This is a good effort - much better than other reviewers have suggested. As usual, as soon as reviewers are even slightly disappointed they suffer from a knee-jerk reaction and start to proclaim decent films as "the worst ever". Time to put things straight... The director's previous horror effort, 'Shrooms',was a great disappointment to me - many had bigged it up but I found myself fairly unmoved throughout. This, however, is much better. It comes across as a combo of 'I Know What You Did Last Summer' and the Australian 'Carrie' rip-off from the 70s, 'Patrick'. Character development could be better in some cases and some characters might have benefited the story by sticking around longer than they did. Occasionally we suffer from trite dialogue, too. However, it has pace, decent production values and an interesting cast made up of British, American, Canadian and European actors, all of whom acquit themselves well. They all have admirable track records prior to this film, too. Overall, an involving, entertaining film - and nice to see Michael Jibson, star of the West End stage show 'Our House: The Madness Musical', get another cinematic outing - I enjoyed him alongside Statham in 'The Bank Job', too. Best horror film ever? No, but the best British film pretending to be American that I can recall seeing in a long time, and the best slasher-ish film I've seen in absolutely ages. Don't be put of by the doom-mongers - this is worth a watch.
Le vampire déchu (2007)
Of interest but flawed.
I suppose that it is somewhat appropriate that a biography of Bela Lugosi should come across as being interesting yet flawed because, and don't lynch me here, Lugosi fans, that is exactly how the man's film career and personal life panned out. I have a great love of all the horror greats of yester year and so have plenty of time for Lugosi. However, it has to be admitted that he made some poor choices - and the biggest, the rejecting of the Frankenstein's Monster role that made Karloff a legend, was made purely on egotistical grounds. A lot of his issues were of his own creating - lots of divorces, a four day marriage, drugs. Fair play to the man that he battled on - and you will never hear me disrespect an actor who is working, particular in the genre that made him, until his death. You won't hear me criticise the films of Ed Wood Jnr, Lugosi's last director, because his films were poor, low-budget efforts. Like Lugosi, he was trying his best. My biggest gripe? That excuses are made every step of the way in this documentary. Poor old Bela, all the time. Poor old Bela - trapped in mad scientist roles - as if that stopped Boris Karloff! Poor old Bela - all those marriage issues - didn't stop Oliver Hardy! Poor old Bela - stop making excuses! Bottom line - he was a horror legend who didn't quite keep the boat steady as well as Karloff - end of story! The other problem with this bio? Well, the background filming from Lugosi's home country and scenes of still superstitious villagers might be interesting but it feels tacked on. Feels like two documentaries trapped in one body - now there's an idea for a B-movie!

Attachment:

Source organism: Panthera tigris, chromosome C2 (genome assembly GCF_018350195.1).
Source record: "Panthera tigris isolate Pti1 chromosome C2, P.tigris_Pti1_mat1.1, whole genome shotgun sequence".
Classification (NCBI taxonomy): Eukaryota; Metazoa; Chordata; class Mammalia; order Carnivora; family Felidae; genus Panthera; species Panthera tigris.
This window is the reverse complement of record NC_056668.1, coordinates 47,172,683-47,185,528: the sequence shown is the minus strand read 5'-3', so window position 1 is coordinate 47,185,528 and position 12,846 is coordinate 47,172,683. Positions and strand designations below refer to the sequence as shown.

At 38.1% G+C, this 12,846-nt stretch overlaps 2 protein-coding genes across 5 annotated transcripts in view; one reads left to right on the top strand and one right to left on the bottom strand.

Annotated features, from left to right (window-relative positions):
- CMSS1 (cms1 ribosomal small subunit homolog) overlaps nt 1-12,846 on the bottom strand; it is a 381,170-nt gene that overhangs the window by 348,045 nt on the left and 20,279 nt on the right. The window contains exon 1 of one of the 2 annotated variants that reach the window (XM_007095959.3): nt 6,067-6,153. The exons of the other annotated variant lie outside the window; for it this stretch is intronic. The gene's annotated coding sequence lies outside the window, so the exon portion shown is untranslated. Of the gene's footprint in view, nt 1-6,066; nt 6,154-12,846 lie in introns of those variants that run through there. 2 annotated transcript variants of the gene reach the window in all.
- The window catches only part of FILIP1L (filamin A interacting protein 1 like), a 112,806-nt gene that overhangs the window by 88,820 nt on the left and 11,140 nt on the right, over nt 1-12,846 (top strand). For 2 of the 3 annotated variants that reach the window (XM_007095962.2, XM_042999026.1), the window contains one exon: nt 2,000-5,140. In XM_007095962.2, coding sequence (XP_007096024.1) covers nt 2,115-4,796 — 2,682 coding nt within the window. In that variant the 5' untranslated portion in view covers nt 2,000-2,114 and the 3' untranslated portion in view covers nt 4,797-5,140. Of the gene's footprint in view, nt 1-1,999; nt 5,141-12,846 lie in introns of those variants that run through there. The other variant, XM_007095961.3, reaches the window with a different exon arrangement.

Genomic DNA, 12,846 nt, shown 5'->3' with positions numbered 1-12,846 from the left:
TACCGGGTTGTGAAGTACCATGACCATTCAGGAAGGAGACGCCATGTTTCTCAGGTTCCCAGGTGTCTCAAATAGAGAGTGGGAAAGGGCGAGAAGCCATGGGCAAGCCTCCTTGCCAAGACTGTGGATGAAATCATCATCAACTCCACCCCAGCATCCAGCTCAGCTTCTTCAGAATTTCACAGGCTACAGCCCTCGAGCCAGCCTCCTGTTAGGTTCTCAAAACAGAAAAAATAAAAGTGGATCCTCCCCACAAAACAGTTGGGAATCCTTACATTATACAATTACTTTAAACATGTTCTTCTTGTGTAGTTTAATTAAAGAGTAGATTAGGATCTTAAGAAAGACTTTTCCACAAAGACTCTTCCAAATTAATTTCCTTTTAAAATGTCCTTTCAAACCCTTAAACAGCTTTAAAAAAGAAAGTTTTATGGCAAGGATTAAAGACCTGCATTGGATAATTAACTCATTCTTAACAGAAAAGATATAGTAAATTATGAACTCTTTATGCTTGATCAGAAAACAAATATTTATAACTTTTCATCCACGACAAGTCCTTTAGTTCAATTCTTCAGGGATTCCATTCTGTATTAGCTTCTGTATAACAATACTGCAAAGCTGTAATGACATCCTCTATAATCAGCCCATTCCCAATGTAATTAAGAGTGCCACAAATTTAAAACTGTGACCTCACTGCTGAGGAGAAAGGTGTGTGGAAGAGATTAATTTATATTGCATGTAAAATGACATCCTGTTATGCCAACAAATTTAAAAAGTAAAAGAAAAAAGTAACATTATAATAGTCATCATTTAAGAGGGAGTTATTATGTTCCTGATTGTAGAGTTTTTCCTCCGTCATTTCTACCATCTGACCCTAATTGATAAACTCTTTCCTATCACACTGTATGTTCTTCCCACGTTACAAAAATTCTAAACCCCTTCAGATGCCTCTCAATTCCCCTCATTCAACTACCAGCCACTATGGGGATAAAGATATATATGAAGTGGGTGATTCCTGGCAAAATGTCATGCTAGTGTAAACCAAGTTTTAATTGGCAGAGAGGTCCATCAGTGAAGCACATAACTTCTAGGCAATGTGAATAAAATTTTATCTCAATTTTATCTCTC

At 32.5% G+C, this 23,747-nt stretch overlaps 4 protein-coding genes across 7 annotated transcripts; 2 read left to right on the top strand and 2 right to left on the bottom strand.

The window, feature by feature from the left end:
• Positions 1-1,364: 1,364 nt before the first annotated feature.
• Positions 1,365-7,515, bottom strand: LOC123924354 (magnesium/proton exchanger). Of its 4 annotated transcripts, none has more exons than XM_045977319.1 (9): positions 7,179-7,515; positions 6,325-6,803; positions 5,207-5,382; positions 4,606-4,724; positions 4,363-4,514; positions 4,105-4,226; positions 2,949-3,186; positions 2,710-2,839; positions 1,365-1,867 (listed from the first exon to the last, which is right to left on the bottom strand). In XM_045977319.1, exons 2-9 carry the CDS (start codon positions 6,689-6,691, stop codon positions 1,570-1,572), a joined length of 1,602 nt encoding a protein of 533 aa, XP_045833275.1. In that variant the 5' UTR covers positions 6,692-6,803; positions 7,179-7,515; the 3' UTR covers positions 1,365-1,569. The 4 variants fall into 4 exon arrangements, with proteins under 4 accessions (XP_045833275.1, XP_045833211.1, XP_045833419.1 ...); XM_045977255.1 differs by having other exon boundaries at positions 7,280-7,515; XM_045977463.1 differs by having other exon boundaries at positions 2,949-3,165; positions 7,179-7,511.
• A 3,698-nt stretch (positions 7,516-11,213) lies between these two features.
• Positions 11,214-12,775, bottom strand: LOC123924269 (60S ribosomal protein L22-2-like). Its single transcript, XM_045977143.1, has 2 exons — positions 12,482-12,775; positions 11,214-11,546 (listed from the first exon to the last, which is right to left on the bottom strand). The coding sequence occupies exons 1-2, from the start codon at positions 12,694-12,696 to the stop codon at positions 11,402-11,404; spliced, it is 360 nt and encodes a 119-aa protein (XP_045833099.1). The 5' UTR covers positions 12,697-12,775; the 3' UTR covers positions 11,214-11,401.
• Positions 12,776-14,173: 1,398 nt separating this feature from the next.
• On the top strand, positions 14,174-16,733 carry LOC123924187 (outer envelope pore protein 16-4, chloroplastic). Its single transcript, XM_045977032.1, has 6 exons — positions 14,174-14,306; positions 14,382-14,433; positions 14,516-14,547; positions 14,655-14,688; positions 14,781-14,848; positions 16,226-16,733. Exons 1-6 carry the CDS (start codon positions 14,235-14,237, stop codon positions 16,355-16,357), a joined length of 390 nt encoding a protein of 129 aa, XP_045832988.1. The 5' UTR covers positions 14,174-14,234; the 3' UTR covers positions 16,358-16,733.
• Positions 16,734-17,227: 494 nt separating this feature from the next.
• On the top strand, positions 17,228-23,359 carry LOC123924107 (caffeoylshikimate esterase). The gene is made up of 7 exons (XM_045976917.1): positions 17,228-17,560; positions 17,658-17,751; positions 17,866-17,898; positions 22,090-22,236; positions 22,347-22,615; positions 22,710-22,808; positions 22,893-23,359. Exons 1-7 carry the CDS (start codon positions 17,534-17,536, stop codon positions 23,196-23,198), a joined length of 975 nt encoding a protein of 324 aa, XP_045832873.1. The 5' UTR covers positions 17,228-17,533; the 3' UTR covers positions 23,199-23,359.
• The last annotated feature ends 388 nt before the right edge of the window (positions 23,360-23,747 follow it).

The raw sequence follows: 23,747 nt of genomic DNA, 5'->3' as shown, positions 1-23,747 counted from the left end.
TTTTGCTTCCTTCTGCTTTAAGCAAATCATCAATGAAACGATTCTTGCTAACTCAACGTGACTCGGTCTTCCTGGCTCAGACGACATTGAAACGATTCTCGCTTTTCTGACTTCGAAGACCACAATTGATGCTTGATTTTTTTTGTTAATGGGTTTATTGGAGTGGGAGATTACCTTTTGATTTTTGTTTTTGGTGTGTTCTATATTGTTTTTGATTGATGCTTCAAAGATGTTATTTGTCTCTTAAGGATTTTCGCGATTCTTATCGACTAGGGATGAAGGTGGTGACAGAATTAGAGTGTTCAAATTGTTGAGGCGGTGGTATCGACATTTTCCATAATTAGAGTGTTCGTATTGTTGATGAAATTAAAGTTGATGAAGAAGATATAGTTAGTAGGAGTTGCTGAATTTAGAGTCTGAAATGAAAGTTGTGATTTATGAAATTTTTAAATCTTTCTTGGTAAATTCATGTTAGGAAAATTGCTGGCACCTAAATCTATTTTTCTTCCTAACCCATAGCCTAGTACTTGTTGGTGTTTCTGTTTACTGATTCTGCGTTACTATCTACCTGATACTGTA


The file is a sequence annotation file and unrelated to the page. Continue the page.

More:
I must disagree with the other review which suggested that this wasn't shocking. I felt that it left a genuine feeling of horror completely missing from the main feature. A sad thing when the animated extra provides more of a frisson than the big budget movie! The music and animation is haunting with violent splashes of colour that effectively act as a visual parallel for what is occurring. The idea is straightforward and perhaps obvious but it remains with you and does more to emphasise the collapse of civilisation than all of the main feature. In fact, all four animations are excellent. Funny - I like Will Smith's work but was more disappointed with the main event in which he appeared than in the DVD extras that his wife worked on!
Ghosts in the Machine (2009)
A reasonable little time waster.
If nothing else, this is a worthwhile look at some of the more interesting ghost related television shows to have appeared on British television, including a clip of a little scene version of 'Hamlet' featuring none other than Michael Caine. Eyes open too, for Hammer regular Andre Morell playing arguably the best version of Quatermass in a clip from the original BBC TV version of Nigel Kneale's 'Quatermass and the Pit'. More Kneale is glimpsed as actress Jane Asher reflects on her involvement in the much revered scientific ghost story 'The Stone Tape'. Best of all, is a chance to glimpse snippets of 'Ghostwatch', a BBC TV film that parodied ghost hunting television before it was even popular. Other countries will not know this production but, believe me, it is now legendary in the UK, having convinced much of the viewing public that it was real - it caused a similar furore to that caused by Orson Welles with his infamous radio recording of 'War of the Worlds' in the States. Biggest grumble? The 'talking heads' celebrities/experts. One guy observes that Robert Hardy appeared in most of the BBC's legendary 'M.R. James' Ghost Story for Christmas' shows. He actually made one. Also, too many of the speakers wish only to mock people with any sort of spiritual belief. Too much of that these days - lazy and offensive, not to say arrogant. At least Derren Brown admitted that even if only false comfort is given by spiritualists then it is still comfort. Myself, I would prefer it if everyone was allowed to hold their own beliefs without fear of reprisal - whether that be ghost believer, religion follower, spiritualist or atheist. Personal faith should be allowed and not mocked. To finish,this documentary shows that the BBC still make a damned good job of sustaining their heritage when it comes to classic fantasy, etc. In recent years: Mark Gatiss' 'Crooked House', two new M.R. James adaptions, new versions of 'A is for Andromeda' and 'The Quatermass Experiment' and adaptions of works by Saki, Dennis Wheatley and John Wyndham. All those on BBC4 whilst the main channel has provided new versions of 'Day of the Triffids', Turn of the Screw', 'Survivors' and, of course' the mighty 'Doctor Who'. Who says the BBC has lost its grip!?